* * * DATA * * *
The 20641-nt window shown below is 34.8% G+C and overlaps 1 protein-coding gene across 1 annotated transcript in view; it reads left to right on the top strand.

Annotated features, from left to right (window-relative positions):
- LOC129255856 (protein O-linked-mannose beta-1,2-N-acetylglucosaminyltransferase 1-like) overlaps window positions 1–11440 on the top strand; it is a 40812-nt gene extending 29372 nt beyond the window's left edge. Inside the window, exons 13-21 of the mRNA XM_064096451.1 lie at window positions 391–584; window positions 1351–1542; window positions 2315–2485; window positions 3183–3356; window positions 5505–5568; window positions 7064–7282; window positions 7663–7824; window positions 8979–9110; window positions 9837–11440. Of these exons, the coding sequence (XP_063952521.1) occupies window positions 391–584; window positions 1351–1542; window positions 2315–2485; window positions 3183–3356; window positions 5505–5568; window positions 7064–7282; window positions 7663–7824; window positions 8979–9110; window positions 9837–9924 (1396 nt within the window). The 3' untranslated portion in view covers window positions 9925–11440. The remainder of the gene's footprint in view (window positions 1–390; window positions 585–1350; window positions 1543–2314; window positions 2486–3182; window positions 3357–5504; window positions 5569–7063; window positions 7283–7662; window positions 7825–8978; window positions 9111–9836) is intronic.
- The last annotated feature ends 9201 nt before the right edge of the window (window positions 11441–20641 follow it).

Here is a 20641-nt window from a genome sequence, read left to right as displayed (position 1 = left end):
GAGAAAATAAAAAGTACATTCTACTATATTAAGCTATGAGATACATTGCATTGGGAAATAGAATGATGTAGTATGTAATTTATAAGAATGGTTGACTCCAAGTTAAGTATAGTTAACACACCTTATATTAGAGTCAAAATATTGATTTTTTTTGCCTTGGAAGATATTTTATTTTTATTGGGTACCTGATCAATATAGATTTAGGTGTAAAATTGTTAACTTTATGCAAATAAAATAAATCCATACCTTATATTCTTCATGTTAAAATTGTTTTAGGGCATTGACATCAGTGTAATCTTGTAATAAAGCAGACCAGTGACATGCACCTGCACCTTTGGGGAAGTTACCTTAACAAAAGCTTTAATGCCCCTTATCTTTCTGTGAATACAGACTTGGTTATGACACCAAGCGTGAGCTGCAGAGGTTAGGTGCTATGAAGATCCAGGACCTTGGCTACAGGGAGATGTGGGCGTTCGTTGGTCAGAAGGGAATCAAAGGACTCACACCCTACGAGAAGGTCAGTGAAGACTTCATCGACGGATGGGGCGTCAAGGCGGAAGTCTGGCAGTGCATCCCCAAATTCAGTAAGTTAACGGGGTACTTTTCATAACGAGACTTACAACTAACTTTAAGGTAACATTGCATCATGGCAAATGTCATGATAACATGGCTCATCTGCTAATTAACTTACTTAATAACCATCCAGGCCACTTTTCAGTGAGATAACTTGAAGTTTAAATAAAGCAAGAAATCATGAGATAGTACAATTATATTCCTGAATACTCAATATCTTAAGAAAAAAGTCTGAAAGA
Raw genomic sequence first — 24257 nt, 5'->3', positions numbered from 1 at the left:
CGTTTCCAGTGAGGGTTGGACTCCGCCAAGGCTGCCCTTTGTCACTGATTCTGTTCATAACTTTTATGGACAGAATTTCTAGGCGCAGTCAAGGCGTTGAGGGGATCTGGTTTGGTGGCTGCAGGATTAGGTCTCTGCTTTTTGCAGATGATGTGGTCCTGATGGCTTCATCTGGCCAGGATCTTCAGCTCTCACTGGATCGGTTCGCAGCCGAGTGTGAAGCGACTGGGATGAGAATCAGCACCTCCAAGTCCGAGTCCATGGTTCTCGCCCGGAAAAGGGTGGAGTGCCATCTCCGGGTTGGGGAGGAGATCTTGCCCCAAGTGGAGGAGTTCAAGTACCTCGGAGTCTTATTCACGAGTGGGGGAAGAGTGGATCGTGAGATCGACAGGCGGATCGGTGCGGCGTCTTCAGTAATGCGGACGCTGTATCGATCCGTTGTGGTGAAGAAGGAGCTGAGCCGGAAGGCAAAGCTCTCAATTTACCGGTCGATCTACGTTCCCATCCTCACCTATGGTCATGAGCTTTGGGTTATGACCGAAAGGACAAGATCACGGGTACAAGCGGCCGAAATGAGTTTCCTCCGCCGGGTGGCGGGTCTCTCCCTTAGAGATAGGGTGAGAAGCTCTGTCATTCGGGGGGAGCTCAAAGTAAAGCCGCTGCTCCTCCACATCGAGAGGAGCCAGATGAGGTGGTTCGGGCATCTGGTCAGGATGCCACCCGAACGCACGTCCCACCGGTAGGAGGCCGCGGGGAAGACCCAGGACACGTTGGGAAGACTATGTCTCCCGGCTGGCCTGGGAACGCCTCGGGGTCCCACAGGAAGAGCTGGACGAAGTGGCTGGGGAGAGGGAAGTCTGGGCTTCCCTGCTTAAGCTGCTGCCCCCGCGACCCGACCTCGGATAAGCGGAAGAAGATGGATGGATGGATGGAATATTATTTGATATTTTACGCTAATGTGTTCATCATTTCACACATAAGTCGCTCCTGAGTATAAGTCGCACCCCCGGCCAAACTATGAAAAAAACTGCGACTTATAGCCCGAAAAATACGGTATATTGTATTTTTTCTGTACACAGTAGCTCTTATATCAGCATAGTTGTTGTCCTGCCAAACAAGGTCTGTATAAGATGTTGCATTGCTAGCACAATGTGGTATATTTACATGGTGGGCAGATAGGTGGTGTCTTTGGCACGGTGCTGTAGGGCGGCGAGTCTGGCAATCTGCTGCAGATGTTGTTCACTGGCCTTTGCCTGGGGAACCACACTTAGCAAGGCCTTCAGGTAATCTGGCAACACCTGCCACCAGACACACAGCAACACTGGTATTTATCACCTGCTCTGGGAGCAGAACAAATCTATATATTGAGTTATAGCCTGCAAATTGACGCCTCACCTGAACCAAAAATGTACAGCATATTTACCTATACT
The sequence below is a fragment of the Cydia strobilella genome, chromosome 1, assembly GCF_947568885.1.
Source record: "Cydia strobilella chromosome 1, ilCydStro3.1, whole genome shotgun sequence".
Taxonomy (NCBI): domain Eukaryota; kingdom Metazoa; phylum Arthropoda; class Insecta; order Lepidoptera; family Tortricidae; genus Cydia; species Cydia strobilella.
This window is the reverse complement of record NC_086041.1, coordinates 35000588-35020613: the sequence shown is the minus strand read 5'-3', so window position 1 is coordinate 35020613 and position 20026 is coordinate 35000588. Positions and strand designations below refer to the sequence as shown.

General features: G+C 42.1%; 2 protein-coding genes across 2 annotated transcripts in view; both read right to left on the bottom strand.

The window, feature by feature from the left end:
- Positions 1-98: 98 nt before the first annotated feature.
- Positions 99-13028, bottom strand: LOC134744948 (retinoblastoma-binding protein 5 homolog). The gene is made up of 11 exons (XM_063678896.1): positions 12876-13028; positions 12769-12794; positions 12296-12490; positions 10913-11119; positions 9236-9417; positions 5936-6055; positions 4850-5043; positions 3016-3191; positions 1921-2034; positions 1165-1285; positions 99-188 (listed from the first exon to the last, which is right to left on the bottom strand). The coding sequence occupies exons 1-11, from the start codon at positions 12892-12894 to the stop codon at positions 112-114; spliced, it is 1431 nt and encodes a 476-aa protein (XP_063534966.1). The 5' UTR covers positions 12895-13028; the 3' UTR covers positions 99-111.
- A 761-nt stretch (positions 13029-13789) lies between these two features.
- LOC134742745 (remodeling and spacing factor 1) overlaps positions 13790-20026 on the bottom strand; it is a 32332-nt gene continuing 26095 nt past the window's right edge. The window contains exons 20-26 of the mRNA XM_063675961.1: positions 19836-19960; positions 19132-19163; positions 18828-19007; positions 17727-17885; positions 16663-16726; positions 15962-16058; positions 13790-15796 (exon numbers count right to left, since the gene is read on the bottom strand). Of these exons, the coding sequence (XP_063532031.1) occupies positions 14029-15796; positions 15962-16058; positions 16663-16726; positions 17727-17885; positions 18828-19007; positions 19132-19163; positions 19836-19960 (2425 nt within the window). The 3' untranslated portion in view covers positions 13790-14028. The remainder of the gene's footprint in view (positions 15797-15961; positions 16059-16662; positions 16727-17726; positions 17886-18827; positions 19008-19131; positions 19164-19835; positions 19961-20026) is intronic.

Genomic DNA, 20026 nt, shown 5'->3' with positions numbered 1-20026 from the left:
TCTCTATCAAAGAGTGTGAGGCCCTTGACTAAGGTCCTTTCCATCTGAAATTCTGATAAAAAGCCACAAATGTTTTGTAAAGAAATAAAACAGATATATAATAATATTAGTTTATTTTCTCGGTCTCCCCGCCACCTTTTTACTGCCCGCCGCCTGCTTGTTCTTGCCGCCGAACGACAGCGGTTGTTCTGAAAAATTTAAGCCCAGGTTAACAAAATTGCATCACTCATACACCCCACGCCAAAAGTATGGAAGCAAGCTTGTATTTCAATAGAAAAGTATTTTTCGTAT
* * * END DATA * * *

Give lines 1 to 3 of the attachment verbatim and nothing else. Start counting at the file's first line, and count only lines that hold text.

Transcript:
The 20641-nt window shown below is 34.8% G+C and overlaps 1 protein-coding gene across 1 annotated transcript in view; it reads left to right on the top strand.

Annotated features, from left to right (window-relative positions):
- LOC129255856 (protein O-linked-mannose beta-1,2-N-acetylglucosaminyltransferase 1-like) overlaps window positions 1–11440 on the top strand; it is a 40812-nt gene extending 29372 nt beyond the window's left edge. Inside the window, exons 13-21 of the mRNA XM_064096451.1 lie at window positions 391–584; window positions 1351–1542; window positions 2315–2485; window positions 3183–3356; window positions 5505–5568; window positions 7064–7282; window positions 7663–7824; window positions 8979–9110; window positions 9837–11440. Of these exons, the coding sequence (XP_063952521.1) occupies window positions 391–584; window positions 1351–1542; window positions 2315–2485; window positions 3183–3356; window positions 5505–5568; window positions 7064–7282; window positions 7663–7824; window positions 8979–9110; window positions 9837–9924 (1396 nt within the window). The 3' untranslated portion in view covers window positions 9925–11440. The remainder of the gene's footprint in view (window positions 1–390; window positions 585–1350; window positions 1543–2314; window positions 2486–3182; window positions 3357–5504; window positions 5569–7063; window positions 7283–7662; window positions 7825–8978; window positions 9111–9836) is intronic.